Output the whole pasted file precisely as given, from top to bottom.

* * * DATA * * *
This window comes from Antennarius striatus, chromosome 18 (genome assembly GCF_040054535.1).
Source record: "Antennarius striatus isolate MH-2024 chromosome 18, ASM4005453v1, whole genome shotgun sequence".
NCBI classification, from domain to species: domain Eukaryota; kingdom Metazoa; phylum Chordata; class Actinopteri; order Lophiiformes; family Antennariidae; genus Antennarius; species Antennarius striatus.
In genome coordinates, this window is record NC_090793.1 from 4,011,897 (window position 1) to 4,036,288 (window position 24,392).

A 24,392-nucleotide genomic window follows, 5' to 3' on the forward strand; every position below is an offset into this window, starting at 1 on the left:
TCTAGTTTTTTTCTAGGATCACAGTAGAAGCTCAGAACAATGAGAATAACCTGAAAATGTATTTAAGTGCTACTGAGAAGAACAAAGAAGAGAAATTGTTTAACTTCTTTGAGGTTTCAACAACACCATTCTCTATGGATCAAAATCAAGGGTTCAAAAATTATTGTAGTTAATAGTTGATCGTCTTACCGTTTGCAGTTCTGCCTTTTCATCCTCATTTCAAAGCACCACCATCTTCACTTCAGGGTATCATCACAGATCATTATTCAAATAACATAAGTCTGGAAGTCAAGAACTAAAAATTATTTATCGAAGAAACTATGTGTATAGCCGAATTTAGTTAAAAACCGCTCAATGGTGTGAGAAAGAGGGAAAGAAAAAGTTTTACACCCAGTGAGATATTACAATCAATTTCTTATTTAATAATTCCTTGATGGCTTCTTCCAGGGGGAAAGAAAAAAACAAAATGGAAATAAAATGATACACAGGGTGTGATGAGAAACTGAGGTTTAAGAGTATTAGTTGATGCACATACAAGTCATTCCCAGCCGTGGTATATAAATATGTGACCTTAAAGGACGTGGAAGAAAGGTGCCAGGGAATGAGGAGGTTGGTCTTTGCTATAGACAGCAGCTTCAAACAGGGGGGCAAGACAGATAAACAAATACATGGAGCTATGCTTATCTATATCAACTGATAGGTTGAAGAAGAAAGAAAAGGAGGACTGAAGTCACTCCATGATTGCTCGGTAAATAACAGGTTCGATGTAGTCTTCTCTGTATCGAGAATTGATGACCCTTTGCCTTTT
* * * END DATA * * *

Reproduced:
This window comes from Antennarius striatus, chromosome 18 (genome assembly GCF_040054535.1).
Source record: "Antennarius striatus isolate MH-2024 chromosome 18, ASM4005453v1, whole genome shotgun sequence".
NCBI classification, from domain to species: domain Eukaryota; kingdom Metazoa; phylum Chordata; class Actinopteri; order Lophiiformes; family Antennariidae; genus Antennarius; species Antennarius striatus.
In genome coordinates, this window is record NC_090793.1 from 4,011,897 (window position 1) to 4,036,288 (window position 24,392).

A 24,392-nucleotide genomic window follows, 5' to 3' on the forward strand; every position below is an offset into this window, starting at 1 on the left:
TCTAGTTTTTTTCTAGGATCACAGTAGAAGCTCAGAACAATGAGAATAACCTGAAAATGTATTTAAGTGCTACTGAGAAGAACAAAGAAGAGAAATTGTTTAACTTCTTTGAGGTTTCAACAACACCATTCTCTATGGATCAAAATCAAGGGTTCAAAAATTATTGTAGTTAATAGTTGATCGTCTTACCGTTTGCAGTTCTGCCTTTTCATCCTCATTTCAAAGCACCACCATCTTCACTTCAGGGTATCATCACAGATCATTATTCAAATAACATAAGTCTGGAAGTCAAGAACTAAAAATTATTTATCGAAGAAACTATGTGTATAGCCGAATTTAGTTAAAAACCGCTCAATGGTGTGAGAAAGAGGGAAAGAAAAAGTTTTACACCCAGTGAGATATTACAATCAATTTCTTATTTAATAATTCCTTGATGGCTTCTTCCAGGGGGAAAGAAAAAAACAAAATGGAAATAAAATGATACACAGGGTGTGATGAGAAACTGAGGTTTAAGAGTATTAGTTGATGCACATACAAGTCATTCCCAGCCGTGGTATATAAATATGTGACCTTAAAGGACGTGGAAGAAAGGTGCCAGGGAATGAGGAGGTTGGTCTTTGCTATAGACAGCAGCTTCAAACAGGGGGGCAAGACAGATAAACAAATACATGGAGCTATGCTTATCTATATCAACTGATAGGTTGAAGAAGAAAGAAAAGGAGGACTGAAGTCACTCCATGATTGCTCGGTAAATAACAGGTTCGATGTAGTCTTCTCTGTATCGAGAATTGATGACCCTTTGCCTTTT